Don’t attend the worship gathering if you want to stay comfortable. When you come, you’re going to hear things that you don’t like. Don’t come if you’re hoping you’re going to agree with every single thing, or if you’re looking to maintain status quo. If you don’t want to be stretched or pushed, don’t come. The demands of discipleship are costly, and Christians tend to hold one another accountable. The Holy Spirit convicts us and makes us uncomfortable. Pastors preach about living the mission of God. The pushing, convicting, and piercing words of Jesus are often read out loud. Don’t come to church if you don’t want to be stretched or pushed.

While I could continue to give you plenty of reasons why
not to attend church, I will tell you this, dear sister. To be propelled into our ultimate purpose, we must never give up meeting together. You need church more than you might realize.


Because Jesus.

The gospel – that is, the life, fulfillment, teachings, death, resurrection, and ascension of King Jesus wasn’t so you could be propelled into an exceptionally individual life, but the gospel propels into life together, as a holy people.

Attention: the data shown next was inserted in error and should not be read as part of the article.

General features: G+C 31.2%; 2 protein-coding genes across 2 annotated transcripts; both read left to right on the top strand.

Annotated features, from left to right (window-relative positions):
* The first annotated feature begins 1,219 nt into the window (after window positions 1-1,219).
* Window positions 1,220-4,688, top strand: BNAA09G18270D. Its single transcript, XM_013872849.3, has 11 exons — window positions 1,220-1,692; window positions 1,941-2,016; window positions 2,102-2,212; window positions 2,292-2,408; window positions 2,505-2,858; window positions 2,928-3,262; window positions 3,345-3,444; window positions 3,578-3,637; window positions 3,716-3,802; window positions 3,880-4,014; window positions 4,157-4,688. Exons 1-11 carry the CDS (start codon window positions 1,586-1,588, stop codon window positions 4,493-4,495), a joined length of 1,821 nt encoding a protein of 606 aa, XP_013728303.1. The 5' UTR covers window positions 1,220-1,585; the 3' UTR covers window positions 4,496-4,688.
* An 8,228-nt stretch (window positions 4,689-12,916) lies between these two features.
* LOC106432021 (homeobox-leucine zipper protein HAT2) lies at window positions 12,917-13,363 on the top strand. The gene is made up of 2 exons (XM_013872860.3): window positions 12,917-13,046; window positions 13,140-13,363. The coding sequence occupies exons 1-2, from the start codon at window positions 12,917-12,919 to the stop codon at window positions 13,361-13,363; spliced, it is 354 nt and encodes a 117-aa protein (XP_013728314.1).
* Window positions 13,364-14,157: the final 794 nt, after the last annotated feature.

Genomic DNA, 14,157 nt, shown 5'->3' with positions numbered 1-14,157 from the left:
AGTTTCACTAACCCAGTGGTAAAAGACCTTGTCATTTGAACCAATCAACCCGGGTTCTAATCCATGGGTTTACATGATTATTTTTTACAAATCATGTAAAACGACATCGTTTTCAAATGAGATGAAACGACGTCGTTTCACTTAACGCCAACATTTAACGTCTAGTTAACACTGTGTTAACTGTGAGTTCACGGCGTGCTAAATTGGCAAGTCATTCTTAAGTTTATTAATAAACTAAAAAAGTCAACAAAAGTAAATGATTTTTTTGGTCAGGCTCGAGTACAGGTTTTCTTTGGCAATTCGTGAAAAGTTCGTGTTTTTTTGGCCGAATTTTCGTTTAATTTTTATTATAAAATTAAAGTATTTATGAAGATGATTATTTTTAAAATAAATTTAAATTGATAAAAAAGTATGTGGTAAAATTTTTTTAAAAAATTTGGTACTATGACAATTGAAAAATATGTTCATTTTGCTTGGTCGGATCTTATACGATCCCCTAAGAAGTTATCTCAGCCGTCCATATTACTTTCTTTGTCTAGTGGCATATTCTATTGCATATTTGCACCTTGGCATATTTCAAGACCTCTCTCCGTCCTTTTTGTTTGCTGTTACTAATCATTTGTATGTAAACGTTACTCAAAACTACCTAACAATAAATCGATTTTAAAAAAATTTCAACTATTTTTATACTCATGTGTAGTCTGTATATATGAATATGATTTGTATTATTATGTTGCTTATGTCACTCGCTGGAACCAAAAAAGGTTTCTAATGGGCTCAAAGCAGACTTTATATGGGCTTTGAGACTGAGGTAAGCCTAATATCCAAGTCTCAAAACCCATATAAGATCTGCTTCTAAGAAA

And when we gather together, we share that common commitment and confession: God is love; Jesus is alive; Jesus is King; the Spirit of God has been poured out for all!

When we gather, we are making a countercultural declaration of the counter-cultural values of the kingdom of God – that is, Jesus is Lord; Ceasar is not. We are declaring that in a world of death, decay, destruction, pain, and violence that the shalom of God is bursting forth.

When we gather, we are declaring and professing in the God who makes all things new – that is,

The God who brings dead bones to life.

The God who turns decay into resurrection.

The God who takes a marriage in shambles and brings healing and life.

The God who reconciles all races.

The God who declares victory for the marginalized.

The God who sets the captives free.

Finally, dear sisters, it’s a tough world out there. Even as you are propelled into your purpose, life can tear you down. We need a place where we can reorient our minds and be reminded of what actually matters. We need a place where others can hold us accountable to living into the purposes of God. Without church I am absolutely convinced that we cannot stay faithful to the purposes of God. As I always say to my precious congregation in Southern California, “I need you; you need me; we need you; you need us.” We need Jesus above all else, yes, and we need one another to be pushed and propelled closer to our King.


Tara Beth Leach

Tara Beth Leach is senior pastor of First Church of the Nazarene of Pasadena (“PazNaz”) in Southern California. She is a graduate of Olivet Nazarene University (BA, youth ministry) and Northern Theological Seminary (MDiv). She is a regular writer for Missio Alliance and has contributed to other publications such as Christianity Today, Christian Week, and Jesus Creed. She is the author of Kingdom Culture and a contributor to The Apostle Paul and the Christian Life. She has two beautiful and rambunctious sons, and has been married to the love of her life, Jeff, since 2006.